0

function myFunction() {
    if(rock == true){console.log("dd")}
}
    <div class="overview">
        <div class="userSide">
            <h4>User:</h4><span> </span>
            <img id="userImg" src="img/Paper.png" style="width: 220px; height: 220px;">
        </div>
        <div class="compSide">
            <h4>CPU:</h4><span> </span>
            <img id="compImg" src="img/Paper.png" style="width: 220px; height: 220px;">
        </div>
    </div>
    <div class="userBTN">
        <button id="rock" onclick="myFunction()">Rock</button>
        <button id="paper" onclick="myFunction()">Paper</button>
        <button id="scissors" onclick="myFunction()">Scissors</button>
    </div>
I have one function on 3 buttons and want the function to analyze which button was clicked than perform a task. Is this possible or do I have to add 3 separate functions?

4 Answers 4

4

One easy way... make your function take an argument like:

function myFunction(whichOne) {
    if(whichOne == "rock"){console.log("dd")}
}

and then call each with the right value:

<div class="userBTN">
    <button id="rock" onclick="myFunction('rock')">Rock</button>
    <button id="paper" onclick="myFunction('paper')">Paper</button>
    <button id="scissors" onclick="myFunction('scissors')">Scissors</button>
</div>
1
  • 1
    Also, the handler could take the event and determine who called it based on event.target.id, then you wouldn't have to hard code what the DOM element is already discussing Jan 17, 2022 at 21:17
0

add a data-attribute.

https://developer.mozilla.org/en-US/docs/Learn/HTML/Howto/Use_data_attributes

<button data-name="rock" id="rock" onclick="myFunction">rock</button>

...

and you can check if selected with:


function myFunction(event) { 
if (event.target.dataset.name === "rock") {

       // do something......
  }
}

Or you could check for it's ID.

if (event.target.id === 'rock') {

// do something

}

But it looks semantically more clean if you give it a data attribute if you look at the HTML file.

0

You can do it this way

var id =""
function myFunction() {

    if(event.target.id == "rock"){alert("rock")}
  if(event.target.id == "paper"){alert("paper")}
  if(event.target.id == "scissors"){alert("scissors")}
}
<div class="overview">
        <div class="userSide">
            <h4>User:</h4><span> </span>
            <img id="userImg" src="img/Paper.png" style="width: 220px; height: 220px;">
        </div>
        <div class="compSide">
            <h4>CPU:</h4><span> </span>
            <img id="compImg" src="img/Paper.png" style="width: 220px; height: 220px;">
        </div>
    </div>
    <div class="userBTN">
        <button id="rock" onclick="myFunction()">Rock</button>
        <button id="paper" onclick="myFunction()">Paper</button>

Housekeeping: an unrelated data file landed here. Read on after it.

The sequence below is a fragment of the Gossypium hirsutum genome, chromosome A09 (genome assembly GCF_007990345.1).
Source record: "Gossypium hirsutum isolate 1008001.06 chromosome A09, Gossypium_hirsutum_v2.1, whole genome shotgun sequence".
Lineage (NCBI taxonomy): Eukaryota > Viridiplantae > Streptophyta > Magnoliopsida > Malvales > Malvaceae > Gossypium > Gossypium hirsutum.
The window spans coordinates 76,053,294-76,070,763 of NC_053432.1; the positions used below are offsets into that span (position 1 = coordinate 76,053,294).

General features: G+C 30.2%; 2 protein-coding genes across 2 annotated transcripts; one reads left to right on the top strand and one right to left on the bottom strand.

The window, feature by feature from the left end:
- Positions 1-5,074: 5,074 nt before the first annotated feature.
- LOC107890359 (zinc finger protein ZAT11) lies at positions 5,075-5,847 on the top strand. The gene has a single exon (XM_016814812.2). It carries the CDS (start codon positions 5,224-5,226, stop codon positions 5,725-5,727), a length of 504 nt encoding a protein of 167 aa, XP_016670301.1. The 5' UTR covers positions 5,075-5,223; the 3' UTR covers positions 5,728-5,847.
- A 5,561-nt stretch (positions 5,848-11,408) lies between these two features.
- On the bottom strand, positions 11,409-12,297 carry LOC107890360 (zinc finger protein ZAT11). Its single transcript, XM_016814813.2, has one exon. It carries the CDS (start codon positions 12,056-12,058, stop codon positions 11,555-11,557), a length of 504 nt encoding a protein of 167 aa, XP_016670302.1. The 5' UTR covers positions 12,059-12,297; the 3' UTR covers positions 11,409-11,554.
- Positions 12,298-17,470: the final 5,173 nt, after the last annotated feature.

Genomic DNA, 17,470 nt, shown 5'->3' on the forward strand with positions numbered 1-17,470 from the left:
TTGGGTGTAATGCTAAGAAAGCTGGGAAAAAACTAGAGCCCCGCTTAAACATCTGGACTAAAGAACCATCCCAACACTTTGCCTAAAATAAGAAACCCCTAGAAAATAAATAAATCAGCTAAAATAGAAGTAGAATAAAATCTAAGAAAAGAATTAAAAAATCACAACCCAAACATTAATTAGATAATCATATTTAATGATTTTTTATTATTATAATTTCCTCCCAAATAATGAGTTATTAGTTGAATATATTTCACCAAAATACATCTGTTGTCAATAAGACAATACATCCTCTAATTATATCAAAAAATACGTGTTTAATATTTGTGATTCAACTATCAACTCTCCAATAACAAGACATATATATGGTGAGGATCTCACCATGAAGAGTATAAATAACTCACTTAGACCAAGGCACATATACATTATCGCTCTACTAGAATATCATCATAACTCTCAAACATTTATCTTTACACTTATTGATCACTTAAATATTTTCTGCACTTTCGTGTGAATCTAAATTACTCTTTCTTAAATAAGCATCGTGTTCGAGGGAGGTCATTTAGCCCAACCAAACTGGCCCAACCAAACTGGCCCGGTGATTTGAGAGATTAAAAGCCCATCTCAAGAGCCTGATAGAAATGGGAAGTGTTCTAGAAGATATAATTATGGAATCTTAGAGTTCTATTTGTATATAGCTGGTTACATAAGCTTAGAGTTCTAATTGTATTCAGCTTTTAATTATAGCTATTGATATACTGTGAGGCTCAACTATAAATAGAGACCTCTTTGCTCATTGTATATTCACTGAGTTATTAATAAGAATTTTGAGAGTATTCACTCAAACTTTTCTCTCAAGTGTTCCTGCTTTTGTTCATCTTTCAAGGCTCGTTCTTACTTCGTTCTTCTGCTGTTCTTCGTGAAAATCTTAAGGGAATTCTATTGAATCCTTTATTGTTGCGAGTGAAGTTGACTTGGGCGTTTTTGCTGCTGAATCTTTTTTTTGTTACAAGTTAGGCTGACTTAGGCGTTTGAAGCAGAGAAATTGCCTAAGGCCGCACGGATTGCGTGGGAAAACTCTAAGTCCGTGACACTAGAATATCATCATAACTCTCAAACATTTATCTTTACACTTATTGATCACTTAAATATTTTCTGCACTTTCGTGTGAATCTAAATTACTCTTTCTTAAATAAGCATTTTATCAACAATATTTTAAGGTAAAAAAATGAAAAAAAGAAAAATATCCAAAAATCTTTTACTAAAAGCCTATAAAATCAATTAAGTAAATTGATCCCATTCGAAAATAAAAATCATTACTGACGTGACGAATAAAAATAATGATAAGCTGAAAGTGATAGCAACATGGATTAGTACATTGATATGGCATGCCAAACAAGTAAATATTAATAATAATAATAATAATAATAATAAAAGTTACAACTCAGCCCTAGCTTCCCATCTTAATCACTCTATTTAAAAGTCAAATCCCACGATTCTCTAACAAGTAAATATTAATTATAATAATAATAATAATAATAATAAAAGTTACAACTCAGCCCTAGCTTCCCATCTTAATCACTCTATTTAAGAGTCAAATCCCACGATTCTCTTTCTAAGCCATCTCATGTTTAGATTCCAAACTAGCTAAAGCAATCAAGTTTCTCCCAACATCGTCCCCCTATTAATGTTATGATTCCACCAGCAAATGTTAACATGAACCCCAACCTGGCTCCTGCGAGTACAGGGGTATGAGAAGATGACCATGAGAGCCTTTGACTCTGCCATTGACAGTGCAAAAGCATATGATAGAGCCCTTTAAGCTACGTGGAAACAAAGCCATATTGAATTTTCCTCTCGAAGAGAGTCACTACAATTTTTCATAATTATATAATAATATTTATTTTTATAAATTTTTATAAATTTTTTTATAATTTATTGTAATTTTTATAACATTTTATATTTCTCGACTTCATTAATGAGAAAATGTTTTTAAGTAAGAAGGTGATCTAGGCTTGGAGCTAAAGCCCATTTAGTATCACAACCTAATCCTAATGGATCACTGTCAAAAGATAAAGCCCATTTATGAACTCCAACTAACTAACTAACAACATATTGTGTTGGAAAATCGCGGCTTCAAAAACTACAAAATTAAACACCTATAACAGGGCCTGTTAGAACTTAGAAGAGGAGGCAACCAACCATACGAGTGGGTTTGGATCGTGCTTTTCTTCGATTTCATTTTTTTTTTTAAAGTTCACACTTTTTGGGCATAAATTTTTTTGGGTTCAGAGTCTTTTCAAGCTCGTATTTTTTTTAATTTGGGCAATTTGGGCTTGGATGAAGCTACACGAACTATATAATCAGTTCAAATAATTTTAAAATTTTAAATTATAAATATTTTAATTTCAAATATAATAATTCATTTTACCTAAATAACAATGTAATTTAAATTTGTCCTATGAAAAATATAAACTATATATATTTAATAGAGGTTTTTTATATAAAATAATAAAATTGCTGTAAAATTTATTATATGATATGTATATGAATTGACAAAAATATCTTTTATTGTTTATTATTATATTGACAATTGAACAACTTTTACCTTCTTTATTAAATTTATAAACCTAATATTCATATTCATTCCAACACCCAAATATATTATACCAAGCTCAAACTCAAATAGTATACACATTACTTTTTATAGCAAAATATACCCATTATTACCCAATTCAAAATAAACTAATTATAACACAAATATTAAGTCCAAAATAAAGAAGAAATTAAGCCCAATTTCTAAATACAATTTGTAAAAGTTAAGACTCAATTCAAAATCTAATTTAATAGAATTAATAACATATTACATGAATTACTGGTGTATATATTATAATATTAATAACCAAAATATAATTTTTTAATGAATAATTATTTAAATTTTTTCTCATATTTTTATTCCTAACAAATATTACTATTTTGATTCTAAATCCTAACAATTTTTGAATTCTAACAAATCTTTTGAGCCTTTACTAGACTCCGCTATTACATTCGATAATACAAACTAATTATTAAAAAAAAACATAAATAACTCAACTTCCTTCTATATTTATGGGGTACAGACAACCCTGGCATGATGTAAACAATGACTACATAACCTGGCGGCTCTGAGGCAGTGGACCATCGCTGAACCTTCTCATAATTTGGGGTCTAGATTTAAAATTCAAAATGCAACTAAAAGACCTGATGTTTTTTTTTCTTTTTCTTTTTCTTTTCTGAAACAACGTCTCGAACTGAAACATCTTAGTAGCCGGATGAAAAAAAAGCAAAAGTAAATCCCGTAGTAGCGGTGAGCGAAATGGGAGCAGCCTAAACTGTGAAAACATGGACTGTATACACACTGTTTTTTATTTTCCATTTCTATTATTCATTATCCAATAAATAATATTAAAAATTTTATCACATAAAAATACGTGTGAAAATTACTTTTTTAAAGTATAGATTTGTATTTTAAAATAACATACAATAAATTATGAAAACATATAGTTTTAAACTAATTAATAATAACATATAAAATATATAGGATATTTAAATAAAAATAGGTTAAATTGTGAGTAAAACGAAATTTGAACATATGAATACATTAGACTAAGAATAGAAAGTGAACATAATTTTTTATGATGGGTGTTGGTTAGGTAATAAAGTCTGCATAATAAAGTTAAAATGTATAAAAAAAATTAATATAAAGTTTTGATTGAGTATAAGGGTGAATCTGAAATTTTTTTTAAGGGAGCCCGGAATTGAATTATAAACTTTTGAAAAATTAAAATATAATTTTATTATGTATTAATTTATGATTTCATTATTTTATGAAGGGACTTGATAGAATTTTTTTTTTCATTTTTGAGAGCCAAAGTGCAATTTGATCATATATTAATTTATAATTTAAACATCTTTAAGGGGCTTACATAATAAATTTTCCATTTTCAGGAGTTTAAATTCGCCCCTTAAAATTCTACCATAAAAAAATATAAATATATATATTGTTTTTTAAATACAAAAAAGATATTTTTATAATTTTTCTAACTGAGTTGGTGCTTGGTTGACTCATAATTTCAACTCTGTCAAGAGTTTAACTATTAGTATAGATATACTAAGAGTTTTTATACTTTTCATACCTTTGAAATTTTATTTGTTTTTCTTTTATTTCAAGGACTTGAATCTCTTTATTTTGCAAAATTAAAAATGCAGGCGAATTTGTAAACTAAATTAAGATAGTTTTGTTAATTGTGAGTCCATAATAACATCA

<button id="scissors" onclick="myFunction()">Scissors</button>
    </div>

2
  • 1
    you can just pass the id to the function or even better use event.target.id to determine the element that had triggered the event.
    – F. Müller
    Jan 17, 2022 at 21:22
  • I changed it now. Jan 17, 2022 at 21:26
0

Solution

You could do it like the following:

window.onload = () => {
  const clickHandler = (e) => {
    switch (e.target.dataset.rps) {
      case "rock":
        console.log('🗿');
        break;
      case "paper":
        console.log('📃');
        break;
      case "scissors":
        console.log('✂️');
        break;
      default:
        console.log('undefined');
    }
  };
  document.querySelectorAll('button[data-rps]').forEach(it => it.addEventListener('click', clickHandler));
}
<div class="userBTN">
  <button data-rps="rock">Rock</button>
  <button data-rps="paper">Paper</button>
  <button data-rps="scissors">Scissors</button>
</div>

data-attribute vs id

I feel working with the data-attribute instead of the id is better when working with this kind of functionality. Because you are not limited to a specific id. Basically, you could copy that component and place it somewhere else and it would still work.

In this specific case, you only have to manage 3 ids, but if you want to extend functionality it is easy to quickly add another data-attribute instead (in general) and you don't have to rebuild the logic, because it uses the same dataset again.

Besides, you can avoid adding the onClick handler three times and use a more general selector to produce clean html and avoid boilerplate code.

The provided data-attribute data-rps can then be used to determine the type.

using the onclick-event

e.target refers to the event target, which is the element that has triggered the onClick-event.

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